We can apply this approach to consent to our examples. If you had been given the choice to be born into your family, or never be born at all, would you have chosen to live? Similarly, if you had the choice to be a citizen of your country with its current government, or to live without a government, would you have chosen to be a citizen? If you said yes to both questions, does the fact that you would have consented have the same force as actually consenting in advance?
One problem with this approach is that there are some people who would answer no to these questions. First, there are anarchists; those who believe that it would be better to live free from government authority. Second, there are antinatalists; those who believe that it is better to have never been born, that on balance life is not worth living. While it is beyond the scope of this article to examine these belief systems further, the fact that some people explicitly reject the terms of the deal raises doubts for hypothetical consent. Explicit dissent trumps hypothetical consent - someone who refuses a blood transfusion on religious grounds will get their wish - so if someone challenges government authority or parental obligations then does that mean they have no such obligations?
Can we have obligations without consent?
The theories of consent that we’ve looked at have problems, so we might reach for other ways to ground obligations to our parents and the government. Is it possible to have obligations without consent?
One common way that people justify obligations without consent is reciprocity; if you help me in some way, I owe you something in return. If Raphael Samuel was well-treated by his parents, or we were treated well by the government, we ought to repay them.
One problem with this argument becomes apparent when we consider a similar case. Suppose you stop at the traffic lights in your car. Someone comes out with a bucket of soapy water and a sponge and starts to give the car a quick clean before the lights turn green. After they have done you a service, they stick out a hand to ask for change. Are you obligated to give money to them? In this instance we might feel indebted to them, but not believe that we actually are indebted. Is this the same as the cases of our parents and the government?
A second problem with reciprocity is that even if we do owe our parents or government something, it is difficult to set a limit or to determine exactly what we owe. If someone invites me over to dinner, I might consider that I ought to have them around for a home-cooked meal myself. However, we can never repay our parents or the government in kind. They provide us with goods (our lives, security, education, various types of support) which we cannot strictly repay. If we are to owe them something, it is not comparable to what they have given us. What, then, do we owe them? Do we owe our parents frequent visits in their old age? Do we owe our government community service, or a willingness to fight if the country is at war?
Perhaps there is an important difference with the car-washer case. Maybe what grounds obligations is not consent or reciprocity but relationships. You and the car-washer have no predefined relationship, you are strangers to each other. By contrast, the parent/child relationship, and the relationship of a citizen to its government, might come with specific obligations already attached.
However, it is hard to see how relationships alone can generate obligations without reciprocity or consent. First, many obligations in relationships do derive from prior consent. A couple entering a marriage make an explicit contract of their responsibilities to each other; say, to care for the other in sickness and in health, and to support them. These responsibilities are chosen, not inherited. Similarly, we might argue that parents have obligations to their children but not vice versa because the parents alone are fully responsible for creating the relationship.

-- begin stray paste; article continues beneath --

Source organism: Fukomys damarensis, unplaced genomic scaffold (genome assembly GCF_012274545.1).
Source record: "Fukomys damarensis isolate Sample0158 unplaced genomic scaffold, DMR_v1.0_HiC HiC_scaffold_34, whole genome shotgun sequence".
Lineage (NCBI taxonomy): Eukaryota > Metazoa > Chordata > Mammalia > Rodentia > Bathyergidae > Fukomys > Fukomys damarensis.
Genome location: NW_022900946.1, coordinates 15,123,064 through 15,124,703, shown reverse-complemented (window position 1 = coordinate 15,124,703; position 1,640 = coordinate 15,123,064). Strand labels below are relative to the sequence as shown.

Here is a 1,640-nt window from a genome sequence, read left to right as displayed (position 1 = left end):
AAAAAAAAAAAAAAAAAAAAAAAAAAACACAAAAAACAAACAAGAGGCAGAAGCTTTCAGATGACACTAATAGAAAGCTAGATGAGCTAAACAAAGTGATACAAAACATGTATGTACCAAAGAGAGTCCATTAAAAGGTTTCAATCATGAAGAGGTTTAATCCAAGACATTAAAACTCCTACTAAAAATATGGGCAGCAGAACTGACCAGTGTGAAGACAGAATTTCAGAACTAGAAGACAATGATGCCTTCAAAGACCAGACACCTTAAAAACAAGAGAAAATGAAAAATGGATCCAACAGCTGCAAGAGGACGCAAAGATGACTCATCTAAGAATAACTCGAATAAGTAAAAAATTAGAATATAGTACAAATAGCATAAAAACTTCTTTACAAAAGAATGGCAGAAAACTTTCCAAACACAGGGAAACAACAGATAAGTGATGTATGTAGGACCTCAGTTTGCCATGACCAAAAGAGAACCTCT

Reciprocity also seems central to the obligation-generating qualities of relationships. If your parents or your government treats you well, we feel that we ought to repay them. But if your parents abandon you, fail to support you, or harm you we would not say that you have an obligation to them just from the mere fact that you have a relationship to them. Relationships without care are empty. Likewise, a government that treats its citizens poorly would also be one that we wouldn’t owe. If our government deprives us of rights or harms us significantly then we ought not to repay it. Overall, it seems that relationships cannot be an independent source of moral obligations. They are wrapped up with consent and reciprocity.
We might ask if we really need this idea of ‘obligation’. Is it necessary? Philosophers make the distinction between moral acts that are mandatory (you must do them to be good) and acts that are supererogatory (they aren’t necessary but still good to do). Could it be a positive thing to repay your parents or government, but not something that we strictly need to do? Or do we lose something important when we abandon the idea that we ‘owe’ our parents or our government something?
If you want to explore these ideas further, check out these articles and books:
What do grown children owe their parents? by Jane English
Anarchy, State, and Utopia by Robert Nozick
Better to Have Never Been: The Harm of Coming into Existence by David Benatar
"A Question of…” is a new series for young adult readers brought to you by The Philosophy Foundation. Commissioning editors for the series are Emma Worley MBE and Peter Worley.
Steven Campbell-Harris is a Senior Specialist and Trainer with The Philosophy Foundation. In these roles he facilitates philosophical conversations with children of all ages, gives talks on philosophy in schools, and trains philosophy graduates in philosophical enquiry. He has published articles on philosophy and education in Philosophy Now, Teaching Times, and Innovate My School.